Betsy Bishop (President, Vermont Chamber of Commerce) agrees with Polhemus that Vermont businesses will benefit greatly from the raised caps and simplifications to eligibility are welcomed. Small businesses have the need, the impact will be welcomed. She was very complimentary about VEDA’s recent systemic changes and admitted to having been skeptical early on about the CRF being a loan system. VEDA’s outstanding work around the forgiveness aspects of the loan program has built trust within the business community.
She also pointed to the diversity and inclusion, climate goals, and other efforts as things we need to market as “good things we are doing” as a state to attract people to move here. We need to attract people here, but we also need to retain them to fully capitalize on our efforts. She mentioned some of the work that is being done with H.703. To that end, two years ago the Futures Project found that every student who wanted an internship had one, but only 26% of Vermont jobs need a 4 year degree. This means there is a lot of room for upskilling outside of traditional college.
Also discussed were disincentives around returning to work because of lack of childcare. Bishop acknowledged this, but also pointed to the “inertia in our lives” that will prevent some of these changes. Some workers have become used to staying home.
Austin Davis (Government Affairs Manager, Lake Champlain Regional Chamber of Commerce) agreed with her on nearly every point. He was grateful for the overall package (S.226, H.703, etc.). He has lots of respect and confidence in VEDA to administer the flexibility within this bill. This bill, along with workforce and housing issues dealt with in other bills, are “priming the pump” for economic growth in Vermont.
Vermont Businesses for Social Responsibility (VBSR) and Main Street Alliance also supported the VEDA program and were excited to see the minimum wage provisions in the bill. However, they asked the Committee to consider creating a replacement for the federal FCCRA program that covered health care and payroll costs related to Covid-19 absenteeism.
The Senate voted in favor of H.159 on Friday, but an amendment is expected to be offered prior to final passage on Tuesday.
Communications Union Districts (Regional Broadband Authorities)
The House Energy and Technology Committee checked in on the status of their Communication Union Districts (CUDs) that they created two years ago to see how the work they are doing is progressing. They also wanted to be aware of any problems that CUDs were facing. Seven CUDs have received pre-construction grants to build their networks and many more are in progress.
The CUD association has been helping buy bulk fiber cable – it has been difficult to get materials due to supply chain issues. Labor challenges are also a problem that needs to be addressed. At least 250 more technicians are needed and the association has been working with Vermont Tech to train new workers.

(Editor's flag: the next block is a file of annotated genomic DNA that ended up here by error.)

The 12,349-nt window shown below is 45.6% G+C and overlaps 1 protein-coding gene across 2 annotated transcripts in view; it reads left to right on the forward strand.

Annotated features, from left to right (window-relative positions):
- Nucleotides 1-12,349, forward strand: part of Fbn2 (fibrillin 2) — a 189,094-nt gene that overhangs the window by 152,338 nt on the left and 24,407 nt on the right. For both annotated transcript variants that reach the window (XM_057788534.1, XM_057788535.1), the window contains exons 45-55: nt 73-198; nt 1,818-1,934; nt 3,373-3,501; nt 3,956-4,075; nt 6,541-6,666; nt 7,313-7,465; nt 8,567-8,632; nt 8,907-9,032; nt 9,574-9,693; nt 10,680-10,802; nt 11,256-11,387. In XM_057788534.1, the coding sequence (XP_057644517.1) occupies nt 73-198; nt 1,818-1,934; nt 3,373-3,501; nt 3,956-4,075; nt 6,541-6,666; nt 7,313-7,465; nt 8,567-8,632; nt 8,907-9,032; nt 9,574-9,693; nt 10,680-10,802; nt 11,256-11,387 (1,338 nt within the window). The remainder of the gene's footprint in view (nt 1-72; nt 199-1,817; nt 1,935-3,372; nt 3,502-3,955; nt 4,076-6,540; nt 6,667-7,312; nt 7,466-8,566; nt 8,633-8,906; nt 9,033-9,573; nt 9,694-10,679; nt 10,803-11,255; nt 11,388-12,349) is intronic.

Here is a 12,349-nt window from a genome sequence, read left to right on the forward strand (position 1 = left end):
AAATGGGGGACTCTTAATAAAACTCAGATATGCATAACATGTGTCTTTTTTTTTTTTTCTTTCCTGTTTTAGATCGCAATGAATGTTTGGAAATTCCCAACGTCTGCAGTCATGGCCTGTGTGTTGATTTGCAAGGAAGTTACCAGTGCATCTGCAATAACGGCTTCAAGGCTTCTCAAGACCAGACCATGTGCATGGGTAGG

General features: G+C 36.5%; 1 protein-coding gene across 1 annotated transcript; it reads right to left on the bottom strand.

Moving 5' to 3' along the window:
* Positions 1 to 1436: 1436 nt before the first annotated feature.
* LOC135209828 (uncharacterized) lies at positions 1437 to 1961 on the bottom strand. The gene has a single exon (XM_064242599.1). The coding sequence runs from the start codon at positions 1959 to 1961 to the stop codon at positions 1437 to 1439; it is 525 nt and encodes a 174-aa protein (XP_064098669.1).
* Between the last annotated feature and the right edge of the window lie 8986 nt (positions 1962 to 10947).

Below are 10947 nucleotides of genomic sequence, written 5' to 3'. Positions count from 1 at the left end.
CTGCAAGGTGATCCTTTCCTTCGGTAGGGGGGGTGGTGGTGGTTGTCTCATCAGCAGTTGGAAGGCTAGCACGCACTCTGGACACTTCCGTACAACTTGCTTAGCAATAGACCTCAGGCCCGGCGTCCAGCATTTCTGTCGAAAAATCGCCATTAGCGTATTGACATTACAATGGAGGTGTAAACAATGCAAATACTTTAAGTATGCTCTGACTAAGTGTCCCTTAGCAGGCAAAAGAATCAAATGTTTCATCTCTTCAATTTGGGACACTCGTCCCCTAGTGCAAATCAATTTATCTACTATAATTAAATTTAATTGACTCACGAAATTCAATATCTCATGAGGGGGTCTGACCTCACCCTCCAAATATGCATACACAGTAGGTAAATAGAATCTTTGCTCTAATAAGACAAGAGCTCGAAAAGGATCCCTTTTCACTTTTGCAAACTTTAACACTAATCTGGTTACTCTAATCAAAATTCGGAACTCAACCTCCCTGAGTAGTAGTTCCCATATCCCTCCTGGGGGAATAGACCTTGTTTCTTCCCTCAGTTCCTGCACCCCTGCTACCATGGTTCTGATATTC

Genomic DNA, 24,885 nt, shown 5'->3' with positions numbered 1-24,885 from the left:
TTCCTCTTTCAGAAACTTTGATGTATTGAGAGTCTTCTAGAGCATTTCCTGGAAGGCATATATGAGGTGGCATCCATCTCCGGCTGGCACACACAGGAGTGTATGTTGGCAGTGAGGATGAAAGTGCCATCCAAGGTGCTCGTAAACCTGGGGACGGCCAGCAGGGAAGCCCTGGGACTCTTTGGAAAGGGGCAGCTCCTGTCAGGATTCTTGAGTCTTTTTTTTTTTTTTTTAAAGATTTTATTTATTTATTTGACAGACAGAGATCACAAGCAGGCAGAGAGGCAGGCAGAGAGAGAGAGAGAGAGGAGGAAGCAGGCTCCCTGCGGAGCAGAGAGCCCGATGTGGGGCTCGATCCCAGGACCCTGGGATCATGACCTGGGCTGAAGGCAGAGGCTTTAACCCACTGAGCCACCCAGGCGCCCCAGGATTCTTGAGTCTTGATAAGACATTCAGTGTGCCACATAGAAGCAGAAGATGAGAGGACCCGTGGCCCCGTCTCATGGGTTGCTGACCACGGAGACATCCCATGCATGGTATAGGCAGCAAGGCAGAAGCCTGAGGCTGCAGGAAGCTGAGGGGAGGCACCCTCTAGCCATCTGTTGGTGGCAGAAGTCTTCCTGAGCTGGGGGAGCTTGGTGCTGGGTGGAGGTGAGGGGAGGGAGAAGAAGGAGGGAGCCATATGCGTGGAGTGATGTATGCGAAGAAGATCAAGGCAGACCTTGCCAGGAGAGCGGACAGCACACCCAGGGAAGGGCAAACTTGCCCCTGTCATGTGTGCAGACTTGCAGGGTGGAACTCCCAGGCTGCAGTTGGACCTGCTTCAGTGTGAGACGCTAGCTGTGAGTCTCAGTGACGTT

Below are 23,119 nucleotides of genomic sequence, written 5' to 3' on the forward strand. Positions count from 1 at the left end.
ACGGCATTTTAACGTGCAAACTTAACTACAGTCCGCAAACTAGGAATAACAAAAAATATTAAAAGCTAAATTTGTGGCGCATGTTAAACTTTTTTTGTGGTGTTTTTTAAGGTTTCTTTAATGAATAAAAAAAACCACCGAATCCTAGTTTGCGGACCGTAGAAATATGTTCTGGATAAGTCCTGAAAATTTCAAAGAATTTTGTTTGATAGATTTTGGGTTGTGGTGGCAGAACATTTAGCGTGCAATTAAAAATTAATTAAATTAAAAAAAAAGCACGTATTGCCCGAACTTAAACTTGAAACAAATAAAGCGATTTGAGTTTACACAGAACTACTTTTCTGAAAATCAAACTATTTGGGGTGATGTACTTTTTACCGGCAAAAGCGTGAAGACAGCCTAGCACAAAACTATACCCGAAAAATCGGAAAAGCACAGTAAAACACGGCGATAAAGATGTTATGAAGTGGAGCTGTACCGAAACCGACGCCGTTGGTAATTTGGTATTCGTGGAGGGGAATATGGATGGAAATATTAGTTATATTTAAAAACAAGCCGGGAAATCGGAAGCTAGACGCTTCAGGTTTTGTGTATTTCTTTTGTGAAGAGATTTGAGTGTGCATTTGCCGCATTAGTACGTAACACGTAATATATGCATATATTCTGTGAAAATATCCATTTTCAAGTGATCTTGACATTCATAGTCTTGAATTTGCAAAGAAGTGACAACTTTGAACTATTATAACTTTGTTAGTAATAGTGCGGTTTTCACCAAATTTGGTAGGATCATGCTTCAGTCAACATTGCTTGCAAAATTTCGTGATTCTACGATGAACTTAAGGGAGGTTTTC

Financing is also a major issue and inflation is causing CUDs to consider charging higher rates for service. However, with continued support from the legislature this could be mitigated. They are asking for an additional $93M in ARPA monies to pre-buy materials for the fiber network. It was noted that even with ARPA funds, we will only get to about 50% universal service and that we will need more (state) funds to complete the fiber buildout. If CUDs can’t get grants, the costs are going to be paid by subscribers (which will impact affordability and accessibility).
S. 171 Adoption of a State Code of Ethics
The bill creating a universal code of ethics for public officials, S.171, came up for a vote on the House Floor Tuesday. It was emphasized by presenters of the bill that 33 other states have a code of ethics and that this builds off the work they did in 2017 creating an Ethics Commission.
Representative Donahue asked for a clarification around conflicts of interest for physicians and whether the Government Operations Committee had taken testimony around that issue. The Committee hadn’t, but experts assured them that the bill is consistent with what other states do and no issues have been reported around this. Representative Till reminded the body that the issue raised a few years ago was around restrictions against drug manufacturers, drug salesmen, device manufacturers, etc. It was a very narrowly defined around who was giving the gifts to a physician and should not impact the state’s code of ethics.
The motion to advance the bill to third reading was unanimous. Third reading occurred on Wednesday and the House again voted unanimously to send the bill back to the Senate with approval.
S. 248 – Governance of the Vermont State Colleges and the University of Vermont
The Senate Education Committee again revisited S.248 this week, which would put union representatives on the UVM and the Vermont State Colleges Board of Trustees. As a compromise was struck where the colleges agreed to doing a report to improve written communication between trustees and staff. Vermont Tech does not have a staff council and the Committee wanted them to report back in January to share what that could look like. The purpose would be to see how leadership, faculty, and staff can work with each other. The Committee wants more frequent feedback on this issue and a closer look at what other institutions are doing.
S. 287 – Adjusting the School Funding Formula